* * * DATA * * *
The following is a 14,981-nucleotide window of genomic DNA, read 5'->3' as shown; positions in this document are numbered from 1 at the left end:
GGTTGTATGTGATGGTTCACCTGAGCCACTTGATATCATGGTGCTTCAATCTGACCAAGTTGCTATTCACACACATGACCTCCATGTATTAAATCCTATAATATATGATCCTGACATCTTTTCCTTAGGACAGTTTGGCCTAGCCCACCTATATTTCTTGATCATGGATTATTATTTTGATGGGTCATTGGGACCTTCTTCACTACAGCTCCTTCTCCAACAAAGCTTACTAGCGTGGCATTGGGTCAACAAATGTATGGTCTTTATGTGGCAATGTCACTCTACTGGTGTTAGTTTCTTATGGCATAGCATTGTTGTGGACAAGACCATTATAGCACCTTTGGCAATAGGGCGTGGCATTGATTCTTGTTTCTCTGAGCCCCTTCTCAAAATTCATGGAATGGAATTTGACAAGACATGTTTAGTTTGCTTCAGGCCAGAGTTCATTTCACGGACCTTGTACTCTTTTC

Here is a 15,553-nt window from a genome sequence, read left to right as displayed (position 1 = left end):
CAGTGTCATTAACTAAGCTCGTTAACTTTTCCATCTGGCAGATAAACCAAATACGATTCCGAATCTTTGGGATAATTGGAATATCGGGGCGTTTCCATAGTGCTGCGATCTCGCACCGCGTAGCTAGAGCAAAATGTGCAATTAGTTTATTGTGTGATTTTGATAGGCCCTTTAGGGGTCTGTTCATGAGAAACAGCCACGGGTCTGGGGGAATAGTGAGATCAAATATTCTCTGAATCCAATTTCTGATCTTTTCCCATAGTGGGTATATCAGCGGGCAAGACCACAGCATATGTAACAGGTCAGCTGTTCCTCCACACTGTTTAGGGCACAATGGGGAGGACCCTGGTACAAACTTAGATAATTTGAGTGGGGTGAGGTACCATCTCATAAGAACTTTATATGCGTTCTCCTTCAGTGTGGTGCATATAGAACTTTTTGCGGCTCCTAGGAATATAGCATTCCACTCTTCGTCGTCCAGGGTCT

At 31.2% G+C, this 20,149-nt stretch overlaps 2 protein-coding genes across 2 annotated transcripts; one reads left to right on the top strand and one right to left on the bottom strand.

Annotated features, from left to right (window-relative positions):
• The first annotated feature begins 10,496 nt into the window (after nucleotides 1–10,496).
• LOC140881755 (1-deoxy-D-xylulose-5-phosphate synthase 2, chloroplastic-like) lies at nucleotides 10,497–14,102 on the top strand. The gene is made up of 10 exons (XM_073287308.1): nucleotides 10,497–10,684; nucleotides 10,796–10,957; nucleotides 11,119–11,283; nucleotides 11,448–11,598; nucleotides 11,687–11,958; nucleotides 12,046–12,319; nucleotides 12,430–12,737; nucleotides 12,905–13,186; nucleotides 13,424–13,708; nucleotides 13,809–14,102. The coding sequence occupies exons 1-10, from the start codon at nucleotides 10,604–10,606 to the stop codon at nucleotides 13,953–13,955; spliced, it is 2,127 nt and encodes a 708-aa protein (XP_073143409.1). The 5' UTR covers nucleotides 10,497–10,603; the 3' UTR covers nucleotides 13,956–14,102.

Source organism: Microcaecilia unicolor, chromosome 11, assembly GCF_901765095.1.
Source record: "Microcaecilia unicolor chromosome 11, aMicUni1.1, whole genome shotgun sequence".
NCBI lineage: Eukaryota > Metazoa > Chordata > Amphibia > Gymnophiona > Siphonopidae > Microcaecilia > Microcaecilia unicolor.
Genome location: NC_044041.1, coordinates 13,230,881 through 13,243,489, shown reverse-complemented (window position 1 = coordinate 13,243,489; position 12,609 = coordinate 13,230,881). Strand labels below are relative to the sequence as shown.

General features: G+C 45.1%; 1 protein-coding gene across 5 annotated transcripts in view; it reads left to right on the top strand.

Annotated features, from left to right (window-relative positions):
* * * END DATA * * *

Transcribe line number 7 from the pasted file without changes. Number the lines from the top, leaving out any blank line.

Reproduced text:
• The first annotated feature begins 10,496 nt into the window (after nucleotides 1–10,496).